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Minor E.R. Gurunatha Chettiar by Next Friend Angammal Vs. the Secretary of State for India in Council Represented by the Collector of Salem - Court Judgment

LegalCrystal Citation
SubjectCivil;Property
CourtChennai
Decided On
Reported inAIR1936Mad201; 160Ind.Cas.939; (1936)70MLJ625
AppellantMinor E.R. Gurunatha Chettiar by Next Friend Angammal
RespondentThe Secretary of State for India in Council Represented by the Collector of Salem
Cases ReferredVaiyapuri Chetty v. Ramachandra Thevar
Excerpt:
- .....7 (iv) but under sub-clause (e), and the madras amendment introduces a proviso only to sub-clause (c) and not to sub-clause (e).6. in the present case, there is no dispute about the plaintiff's title to his mitta; nor is he seeking a declaration even in respect of a right of easement in the strict sense. he is merely asking for an immunity from assessment. it seems to me to be putting a very unnatural interpretation on the words of the proviso to say that in the present suit relief is sought with reference to immoveable property. i would also point out that the words 'the relief sought' in the proviso must be read as relating to the words 'consequential relief' in clause (c) of the main act. if so, the consequential relief in the present case does not relate to immoveable property.....
Judgment:

Varadachariar, J.

1. This Revision Petition raises a question of court-fee. The plaintiff-petitioner, who is a Mittadar, brought the suit for a declaration that in respect of certain lands in his mitta he is entitled to take water from the Cauvery free of irrigation cess and for a refund8 of a sum of Rs. 50 and odd which, according to him, had been illegally levied from him. The Court below has called upon the plaintiff to pay court-fee under Section 7, Clause (iv)(c) of the Court-Fees Act read along with the proviso added by the Madras Amendment to that clause. In effect it has held that the plaintiff should value the suit and pay court-fee on the basis of half the value of the plaint-mentioned properties calculated under Clause (v) of Section 7.

2. In the Revision Petition it has been contended before me that this is not a correct view. It is not impossible to read the plaint in such a way as to make the prayer for declaration ancillary to the prayer for refund. But assuming for the sake of argument, that the two prayers have to be read independently, the case will fall, no doubt, under Section 7 Clause (iv)(c) of the Court-Fees Act. The only question is whether the proviso added to that clause by Madras Act V of 1922 applies to the present case. The amendment provides for a case where 'the relief sought is with reference to any immoveable property'. It seems to me that the prima facie interpretation of that expression is that the dispute should in some sense relate to the title to immoveable property. This is obviously Jackson J's opinion in In re Venkatakrishna Pathar (1926) 52 M.L.J. 121. The learned Judge points out the difficulties and anomalies to which any other construction will lead. It is true that in that case the lower court had asked the plaintiff to pay court-fee on the basis of the Madras amendment to Section 7, Clause (iv)(c). But there was no complaint against it by the plaintiff, and the learned Judge had only to deal with the defendant's contention that the suit must be valued as one for possession.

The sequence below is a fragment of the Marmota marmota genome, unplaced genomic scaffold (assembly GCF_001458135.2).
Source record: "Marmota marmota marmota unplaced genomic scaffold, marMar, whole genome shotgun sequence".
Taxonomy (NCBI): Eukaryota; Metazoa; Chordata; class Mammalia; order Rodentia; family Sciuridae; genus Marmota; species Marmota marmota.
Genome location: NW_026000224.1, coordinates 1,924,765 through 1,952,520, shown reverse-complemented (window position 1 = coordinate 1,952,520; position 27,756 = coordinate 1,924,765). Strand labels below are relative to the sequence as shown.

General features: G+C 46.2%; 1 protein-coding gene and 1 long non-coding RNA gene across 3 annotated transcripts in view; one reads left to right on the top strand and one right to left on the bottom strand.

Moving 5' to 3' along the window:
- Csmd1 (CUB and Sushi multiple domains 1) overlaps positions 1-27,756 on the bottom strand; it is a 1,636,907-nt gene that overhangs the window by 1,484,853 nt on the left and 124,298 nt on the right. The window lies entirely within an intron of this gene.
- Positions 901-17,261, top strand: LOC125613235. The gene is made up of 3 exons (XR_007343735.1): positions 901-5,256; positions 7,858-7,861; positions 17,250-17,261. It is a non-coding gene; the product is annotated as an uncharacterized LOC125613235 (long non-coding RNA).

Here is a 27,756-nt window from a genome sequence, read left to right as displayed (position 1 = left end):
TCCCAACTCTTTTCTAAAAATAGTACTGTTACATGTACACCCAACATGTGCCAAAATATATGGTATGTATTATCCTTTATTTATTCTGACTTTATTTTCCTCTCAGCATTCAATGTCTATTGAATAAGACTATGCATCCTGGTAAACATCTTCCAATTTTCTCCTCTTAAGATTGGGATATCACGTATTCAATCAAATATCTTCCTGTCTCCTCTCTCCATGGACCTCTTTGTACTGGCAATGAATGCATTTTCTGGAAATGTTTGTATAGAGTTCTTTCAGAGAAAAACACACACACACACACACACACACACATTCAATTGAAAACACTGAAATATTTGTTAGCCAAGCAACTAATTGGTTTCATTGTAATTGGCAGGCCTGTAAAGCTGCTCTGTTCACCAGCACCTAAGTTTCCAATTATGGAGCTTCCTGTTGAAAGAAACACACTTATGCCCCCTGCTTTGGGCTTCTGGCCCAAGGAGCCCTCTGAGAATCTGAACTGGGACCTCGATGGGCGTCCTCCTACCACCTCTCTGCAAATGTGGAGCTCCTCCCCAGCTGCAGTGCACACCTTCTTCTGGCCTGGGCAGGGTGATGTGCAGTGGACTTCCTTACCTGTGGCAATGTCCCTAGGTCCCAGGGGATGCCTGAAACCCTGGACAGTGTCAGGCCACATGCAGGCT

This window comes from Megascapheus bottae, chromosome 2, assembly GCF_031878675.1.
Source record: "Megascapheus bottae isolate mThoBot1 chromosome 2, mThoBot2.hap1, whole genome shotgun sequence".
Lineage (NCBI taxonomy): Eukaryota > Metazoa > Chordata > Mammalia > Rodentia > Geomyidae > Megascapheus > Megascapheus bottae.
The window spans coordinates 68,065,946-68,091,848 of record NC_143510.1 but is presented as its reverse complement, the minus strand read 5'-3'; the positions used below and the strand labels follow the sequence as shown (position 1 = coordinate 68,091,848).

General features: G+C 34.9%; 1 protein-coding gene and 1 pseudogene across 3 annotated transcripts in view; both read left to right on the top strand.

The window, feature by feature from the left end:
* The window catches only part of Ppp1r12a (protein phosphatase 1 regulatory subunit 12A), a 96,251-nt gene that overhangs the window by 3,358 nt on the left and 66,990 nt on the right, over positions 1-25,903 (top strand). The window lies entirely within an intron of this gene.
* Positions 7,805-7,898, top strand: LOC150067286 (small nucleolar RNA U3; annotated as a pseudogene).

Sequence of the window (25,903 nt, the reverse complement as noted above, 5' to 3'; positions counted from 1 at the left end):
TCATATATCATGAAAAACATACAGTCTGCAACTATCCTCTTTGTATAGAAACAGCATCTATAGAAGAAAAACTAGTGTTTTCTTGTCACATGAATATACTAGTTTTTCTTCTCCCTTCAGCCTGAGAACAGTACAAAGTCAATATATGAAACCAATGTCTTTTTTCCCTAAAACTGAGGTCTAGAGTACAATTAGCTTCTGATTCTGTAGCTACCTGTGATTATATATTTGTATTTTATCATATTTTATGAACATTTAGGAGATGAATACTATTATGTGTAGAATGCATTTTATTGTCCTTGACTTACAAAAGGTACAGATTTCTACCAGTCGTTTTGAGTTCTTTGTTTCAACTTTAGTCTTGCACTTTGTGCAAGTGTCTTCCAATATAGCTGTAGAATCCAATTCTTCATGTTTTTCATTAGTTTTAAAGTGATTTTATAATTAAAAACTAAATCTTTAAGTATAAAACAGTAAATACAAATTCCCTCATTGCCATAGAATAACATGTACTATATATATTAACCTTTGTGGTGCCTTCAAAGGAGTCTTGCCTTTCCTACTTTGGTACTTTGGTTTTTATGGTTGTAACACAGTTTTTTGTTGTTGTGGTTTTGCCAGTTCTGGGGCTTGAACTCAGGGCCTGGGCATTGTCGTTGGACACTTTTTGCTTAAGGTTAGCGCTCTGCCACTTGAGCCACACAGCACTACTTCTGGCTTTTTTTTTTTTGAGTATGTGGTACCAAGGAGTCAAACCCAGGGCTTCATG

3. The way, Jackson, J. distinguishes Vaiyapuri Chetty v. Ramachandra Thevar (1925) 21 L.W. 699 shows the inclination of his opinion.

4. The observation of the learned Judge that

inasmuch as the relief sought is the declaration of the right of easement, the relief may be said to be with reference to immoveable property.

must be understood in the light of the succeeding observation that

the proviso should be read with the clause, so as to make ' with reference to 'mean' involving the possession of land, houses or gardens; and then the proviso would not be applicable to easements at all.

5. If the suit is substantially one for easement, it will fall not under Sub-clause (c), of Section 7 (iv) but under Sub-clause (e), and the Madras amendment introduces a proviso only to Sub-clause (c) and not to Sub-clause (e).

6. In the present case, there is no dispute about the plaintiff's title to his mitta; nor is he seeking a declaration even in respect of a right of easement in the strict sense. He is merely asking for an immunity from assessment. It seems to me to be putting a very unnatural interpretation on the words of the proviso to say that in the present suit relief is sought with reference to immoveable property. I would also point out that the words 'the relief sought' in the proviso must be read as relating to the words 'consequential relief' in Clause (c) of the main Act. If so, the consequential relief in the present case does not relate to immoveable property at all, but is only a claim for recovery of money. I am therefore of opinion that the case does not fall within the proviso added by Madras Act V of 1922 and that the suit was properly valued in the first instance.

7. The order of the lower Court is accordingly set aside. The petitioner will be entitled to his costs in the Civil Revision Petition.


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